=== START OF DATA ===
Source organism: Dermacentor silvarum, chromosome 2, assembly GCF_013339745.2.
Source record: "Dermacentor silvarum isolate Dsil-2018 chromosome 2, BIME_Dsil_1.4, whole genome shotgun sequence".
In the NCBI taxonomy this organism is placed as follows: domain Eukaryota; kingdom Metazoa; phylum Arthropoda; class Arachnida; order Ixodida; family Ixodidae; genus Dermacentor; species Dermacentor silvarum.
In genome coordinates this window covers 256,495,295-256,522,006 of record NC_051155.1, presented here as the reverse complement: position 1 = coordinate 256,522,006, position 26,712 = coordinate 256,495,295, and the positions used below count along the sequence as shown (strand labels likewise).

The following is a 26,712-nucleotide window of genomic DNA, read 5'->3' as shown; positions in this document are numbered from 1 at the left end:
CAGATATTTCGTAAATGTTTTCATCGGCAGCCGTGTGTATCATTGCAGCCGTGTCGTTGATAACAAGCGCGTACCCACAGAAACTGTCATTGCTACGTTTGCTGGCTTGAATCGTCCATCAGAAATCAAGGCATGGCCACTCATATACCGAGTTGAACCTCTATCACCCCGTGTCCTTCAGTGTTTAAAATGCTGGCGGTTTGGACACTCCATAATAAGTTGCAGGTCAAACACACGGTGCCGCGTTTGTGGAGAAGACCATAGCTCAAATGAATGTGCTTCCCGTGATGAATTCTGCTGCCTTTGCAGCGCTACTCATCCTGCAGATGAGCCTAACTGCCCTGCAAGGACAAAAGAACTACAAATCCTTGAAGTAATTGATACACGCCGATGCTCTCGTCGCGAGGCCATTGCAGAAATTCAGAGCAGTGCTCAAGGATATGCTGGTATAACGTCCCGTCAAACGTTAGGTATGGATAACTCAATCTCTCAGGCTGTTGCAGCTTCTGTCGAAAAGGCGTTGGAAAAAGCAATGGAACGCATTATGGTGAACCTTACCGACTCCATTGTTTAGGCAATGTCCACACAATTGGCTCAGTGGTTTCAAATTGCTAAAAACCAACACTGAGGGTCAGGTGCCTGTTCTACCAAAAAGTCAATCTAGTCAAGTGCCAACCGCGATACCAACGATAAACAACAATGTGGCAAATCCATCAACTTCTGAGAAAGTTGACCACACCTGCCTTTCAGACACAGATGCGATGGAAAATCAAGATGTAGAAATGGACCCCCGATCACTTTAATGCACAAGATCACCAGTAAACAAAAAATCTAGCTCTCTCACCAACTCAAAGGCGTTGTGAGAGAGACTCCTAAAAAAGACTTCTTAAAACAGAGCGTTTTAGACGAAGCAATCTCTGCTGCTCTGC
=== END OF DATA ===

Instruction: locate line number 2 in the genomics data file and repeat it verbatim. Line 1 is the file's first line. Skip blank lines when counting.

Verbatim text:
Source record: "Dermacentor silvarum isolate Dsil-2018 chromosome 2, BIME_Dsil_1.4, whole genome shotgun sequence".